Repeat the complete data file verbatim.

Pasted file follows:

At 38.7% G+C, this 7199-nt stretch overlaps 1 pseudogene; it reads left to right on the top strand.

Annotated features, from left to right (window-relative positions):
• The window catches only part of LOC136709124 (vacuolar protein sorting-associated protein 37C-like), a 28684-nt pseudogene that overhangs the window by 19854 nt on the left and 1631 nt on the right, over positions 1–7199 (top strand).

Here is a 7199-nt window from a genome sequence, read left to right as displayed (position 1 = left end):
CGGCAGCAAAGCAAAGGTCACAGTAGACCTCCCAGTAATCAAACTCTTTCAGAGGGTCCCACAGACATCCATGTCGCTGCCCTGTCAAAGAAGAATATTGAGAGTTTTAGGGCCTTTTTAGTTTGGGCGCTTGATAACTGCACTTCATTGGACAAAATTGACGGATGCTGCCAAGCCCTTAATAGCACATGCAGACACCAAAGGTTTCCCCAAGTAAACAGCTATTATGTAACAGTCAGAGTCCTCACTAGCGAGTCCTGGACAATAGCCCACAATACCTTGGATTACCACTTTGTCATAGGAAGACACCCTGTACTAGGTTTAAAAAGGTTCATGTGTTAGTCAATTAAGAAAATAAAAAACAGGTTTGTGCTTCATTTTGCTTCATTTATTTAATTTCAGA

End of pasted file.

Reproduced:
At 38.7% G+C, this 7199-nt stretch overlaps 1 pseudogene; it reads left to right on the top strand.

Annotated features, from left to right (window-relative positions):
• The window catches only part of LOC136709124 (vacuolar protein sorting-associated protein 37C-like), a 28684-nt pseudogene that overhangs the window by 19854 nt on the left and 1631 nt on the right, over positions 1–7199 (top strand).

Here is a 7199-nt window from a genome sequence, read left to right as displayed (position 1 = left end):
CGGCAGCAAAGCAAAGGTCACAGTAGACCTCCCAGTAATCAAACTCTTTCAGAGGGTCCCACAGACATCCATGTCGCTGCCCTGTCAAAGAAGAATATTGAGAGTTTTAGGGCCTTTTTAGTTTGGGCGCTTGATAACTGCACTTCATTGGACAAAATTGACGGATGCTGCCAAGCCCTTAATAGCACATGCAGACACCAAAGGTTTCCCCAAGTAAACAGCTATTATGTAACAGTCAGAGTCCTCACTAGCGAGTCCTGGACAATAGCCCACAATACCTTGGATTACCACTTTGTCATAGGAAGACACCCTGTACTAGGTTTAAAAAGGTTCATGTGTTAGTCAATTAAGAAAATAAAAAACAGGTTTGTGCTTCATTTTGCTTCATTTATTTAATTTCAGA